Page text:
Joseph Scott was born, probably on 3 June 1860, at Lettermacaward, in County Donegal, Ireland, the son of John Scott and his wife, Hannah McElheny. John Scott was a member of the Irish Constabulary. He and his family emigrated to Victoria, Australia, about 1861, and he was one of the policemen brought from there to Otago by St John Branigan in 1861 or 1862. He settled in Dunedin and was later described as a labourer.
Joe entered the bootmaking trade in Dunedin at the age of 13. Racing in the street with other boys at lunch-breaks, he attracted the attention of Alfred Austin, handicapper to various athletic sports, who trained him as a competitive walker. Walking, or pedestrianism, was then a very popular sport, in which human endurance was pushed to its limits. The races were held in hot, crowded, smoky halls; the competitors became very thirsty and in longer events lack of food caused digestive problems: Scott regularly suffered from nausea, vomiting and diarrhoea during races.
Scott's first public appearance was in a two-mile walk at the Caledonian sports of 1874. Although he was disqualified for breaking into a run, the performance of the 'plucky little fellow' – apparently just three feet six inches tall and out-walking tall men – was astonishing. He was presented to the governor, Sir James Fergusson, who is reputed to have said, 'Bravo, little man.…Some day you'll be champion of the world!'
Joseph Scott had his first chance at an international contest in 1875. The Australian champion William Edwards visited Dunedin and displayed his skill by walking 100 miles in 24 hours. Austin then announced that 'The boy Scott' would walk 100 miles around Queen's Theatre – which he did, in 23 hours 53 minutes. When Edwards challenged him to a seven-mile race, Scott defeated the visitor, in 60 minutes 26 seconds.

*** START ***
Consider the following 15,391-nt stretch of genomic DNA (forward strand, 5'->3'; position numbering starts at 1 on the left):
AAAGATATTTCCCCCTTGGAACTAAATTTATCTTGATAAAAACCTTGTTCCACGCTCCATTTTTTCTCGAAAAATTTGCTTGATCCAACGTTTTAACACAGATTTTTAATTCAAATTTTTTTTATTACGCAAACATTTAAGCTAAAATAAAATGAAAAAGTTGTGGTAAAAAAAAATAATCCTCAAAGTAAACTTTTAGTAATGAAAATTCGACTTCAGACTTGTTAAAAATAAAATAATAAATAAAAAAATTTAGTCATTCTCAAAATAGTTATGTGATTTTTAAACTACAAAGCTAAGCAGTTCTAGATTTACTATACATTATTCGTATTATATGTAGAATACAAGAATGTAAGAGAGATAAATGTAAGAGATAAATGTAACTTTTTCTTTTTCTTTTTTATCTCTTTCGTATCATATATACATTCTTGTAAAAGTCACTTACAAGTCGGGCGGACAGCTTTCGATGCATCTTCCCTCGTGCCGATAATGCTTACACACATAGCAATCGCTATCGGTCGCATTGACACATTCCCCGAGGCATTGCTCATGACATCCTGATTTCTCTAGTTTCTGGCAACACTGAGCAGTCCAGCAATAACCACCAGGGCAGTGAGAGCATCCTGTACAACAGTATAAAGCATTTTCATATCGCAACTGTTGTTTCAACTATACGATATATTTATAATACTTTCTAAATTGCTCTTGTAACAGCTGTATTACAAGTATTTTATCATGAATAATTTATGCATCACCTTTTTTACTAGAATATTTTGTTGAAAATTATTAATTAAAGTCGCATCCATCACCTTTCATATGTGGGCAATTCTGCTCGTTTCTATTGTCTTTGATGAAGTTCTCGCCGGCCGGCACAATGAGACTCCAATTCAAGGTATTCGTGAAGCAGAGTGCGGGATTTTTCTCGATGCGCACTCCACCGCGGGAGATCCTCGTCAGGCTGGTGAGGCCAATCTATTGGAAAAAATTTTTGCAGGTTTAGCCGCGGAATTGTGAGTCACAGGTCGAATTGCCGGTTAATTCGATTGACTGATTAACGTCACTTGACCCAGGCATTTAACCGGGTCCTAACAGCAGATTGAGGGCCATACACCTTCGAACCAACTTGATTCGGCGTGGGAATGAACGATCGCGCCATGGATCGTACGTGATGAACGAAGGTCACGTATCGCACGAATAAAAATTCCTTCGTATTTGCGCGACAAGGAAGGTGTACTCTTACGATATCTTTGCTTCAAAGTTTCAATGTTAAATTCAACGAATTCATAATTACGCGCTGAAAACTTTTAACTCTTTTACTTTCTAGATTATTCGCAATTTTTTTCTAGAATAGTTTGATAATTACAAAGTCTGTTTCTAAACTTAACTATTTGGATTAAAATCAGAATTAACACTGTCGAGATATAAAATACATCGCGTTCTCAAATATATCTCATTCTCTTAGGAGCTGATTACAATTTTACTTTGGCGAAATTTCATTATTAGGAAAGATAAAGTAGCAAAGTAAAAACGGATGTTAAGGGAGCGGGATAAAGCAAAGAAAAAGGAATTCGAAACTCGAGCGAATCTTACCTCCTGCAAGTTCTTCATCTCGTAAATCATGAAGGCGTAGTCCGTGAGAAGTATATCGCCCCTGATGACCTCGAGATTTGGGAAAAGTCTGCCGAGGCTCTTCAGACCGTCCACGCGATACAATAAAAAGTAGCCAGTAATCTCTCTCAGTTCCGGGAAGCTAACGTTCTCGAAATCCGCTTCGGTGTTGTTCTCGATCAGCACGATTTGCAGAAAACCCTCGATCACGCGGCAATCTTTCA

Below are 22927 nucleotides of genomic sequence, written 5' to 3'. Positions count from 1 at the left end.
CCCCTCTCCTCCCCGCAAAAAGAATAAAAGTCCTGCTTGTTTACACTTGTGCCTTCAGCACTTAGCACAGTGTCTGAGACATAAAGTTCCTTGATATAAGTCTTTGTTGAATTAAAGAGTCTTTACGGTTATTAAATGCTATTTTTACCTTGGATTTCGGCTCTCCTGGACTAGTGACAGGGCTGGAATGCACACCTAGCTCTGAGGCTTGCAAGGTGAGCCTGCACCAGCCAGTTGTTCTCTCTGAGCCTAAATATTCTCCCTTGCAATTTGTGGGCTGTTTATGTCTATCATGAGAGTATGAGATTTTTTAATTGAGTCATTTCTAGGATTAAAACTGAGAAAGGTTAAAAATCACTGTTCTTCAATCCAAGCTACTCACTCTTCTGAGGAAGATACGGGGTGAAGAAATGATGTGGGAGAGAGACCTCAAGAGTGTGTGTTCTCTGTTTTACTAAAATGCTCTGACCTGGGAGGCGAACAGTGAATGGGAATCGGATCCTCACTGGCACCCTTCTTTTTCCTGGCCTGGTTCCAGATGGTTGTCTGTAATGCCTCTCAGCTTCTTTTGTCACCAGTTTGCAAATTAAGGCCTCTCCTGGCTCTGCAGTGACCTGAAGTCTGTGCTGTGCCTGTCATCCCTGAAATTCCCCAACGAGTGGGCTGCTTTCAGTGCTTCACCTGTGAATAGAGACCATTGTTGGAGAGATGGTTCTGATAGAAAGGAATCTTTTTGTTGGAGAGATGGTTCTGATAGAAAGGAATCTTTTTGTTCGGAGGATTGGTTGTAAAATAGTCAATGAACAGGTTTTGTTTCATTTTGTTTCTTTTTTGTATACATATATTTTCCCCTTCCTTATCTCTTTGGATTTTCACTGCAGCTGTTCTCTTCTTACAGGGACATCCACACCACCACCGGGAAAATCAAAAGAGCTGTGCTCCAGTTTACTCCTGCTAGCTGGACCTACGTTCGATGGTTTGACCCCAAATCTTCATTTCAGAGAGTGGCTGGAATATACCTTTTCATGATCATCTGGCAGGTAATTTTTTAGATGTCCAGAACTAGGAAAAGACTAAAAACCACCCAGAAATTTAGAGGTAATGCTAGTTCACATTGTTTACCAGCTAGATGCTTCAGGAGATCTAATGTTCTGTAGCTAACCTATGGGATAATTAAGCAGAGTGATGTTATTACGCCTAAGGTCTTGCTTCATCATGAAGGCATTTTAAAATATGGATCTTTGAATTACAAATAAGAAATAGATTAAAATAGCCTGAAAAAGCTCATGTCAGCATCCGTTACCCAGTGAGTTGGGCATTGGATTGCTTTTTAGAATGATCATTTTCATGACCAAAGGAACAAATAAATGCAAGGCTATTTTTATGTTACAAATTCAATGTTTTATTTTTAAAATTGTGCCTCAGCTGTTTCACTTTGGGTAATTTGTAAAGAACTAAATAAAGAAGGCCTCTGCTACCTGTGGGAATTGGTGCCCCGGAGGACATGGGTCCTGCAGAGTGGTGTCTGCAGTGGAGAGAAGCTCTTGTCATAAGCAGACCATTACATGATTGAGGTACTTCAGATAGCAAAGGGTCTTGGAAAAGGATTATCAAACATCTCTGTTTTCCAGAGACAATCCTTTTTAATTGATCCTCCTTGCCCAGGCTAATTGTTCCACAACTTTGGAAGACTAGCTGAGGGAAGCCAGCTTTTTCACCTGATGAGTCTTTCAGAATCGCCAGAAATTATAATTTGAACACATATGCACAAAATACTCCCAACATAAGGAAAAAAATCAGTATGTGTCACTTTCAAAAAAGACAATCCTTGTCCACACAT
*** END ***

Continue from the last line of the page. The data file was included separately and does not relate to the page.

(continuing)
Over the next decade, despite occasional losses, Scott achieved many remarkable feats. In 1879 he was named champion of New Zealand after walking 106 miles in 24 hours against eight other leading walkers. He defeated Edwards again in 1883, in both 24-hour and 48-hour contests. In 1885 he defeated the visiting British champion, Arthur Hancock, by walking 114 miles in a 24-hour match, as well as in other contests. Huge crowds paid to watch these events at the Garrison Hall.
In 1885, walking alone, Scott walked 100 miles in 17 hours, 59 minutes, beating the world record by eight minutes. In 1886 he spent some months in Australia, and was declared champion of that country after walking 424 miles in a six-day contest against Edwards. He also triumphed over a well-known visiting American pedestrian, C. A. Harriman, by walking 271 miles in 75 hours.
In October 1887 Scott visited England, where in February 1888 he defeated Arthur Hancock in 12-hour and 24-hour contests. Hancock, it was said, 'stood just about as much chance as a carthorse would against a thoroughbred.' However, Scott's greatest achievement was in a 72-hour match at the Agricultural Hall, London, in May, in which he covered 363 miles 1,510 yards – 'the best performance on record'. (The previous record had been set in the United States in 1880.) This performance won him the world championship belt. He then toured England, racing and giving walking displays. He arrived home to be given a hero's welcome at the Caledonian sports of 1889. Wearing his heavy silver championship belt, he was paraded around the ring as the band played 'See the conquering hero comes!'
Scott's achievements brought him no financial rewards. He had won many big prizes – £100 in 1885, 100 sovereigns in 1886 – but a considerable proportion of his winnings may have gone to his manager and backers. He had married Isabella Rachel Jarvis at Dunedin on 8 December 1881, and he said his family survived while he was in England only by selling his cups and medals. In spite of pawning his championship belt, he still had heavy debts and in March 1889 was declared bankrupt. Supporters attempted to raise money to set Scott up in business. He worked as a bootmaker, and also continued occasionally to walk competitively and win prize money, but was never financially secure. He died at Dunedin of cancer, on 9 February 1908, leaving his wife, five daughters and two sons in poor circumstances. Fellow-sportsmen collected £45 4s. 11d. to raise a memorial headstone.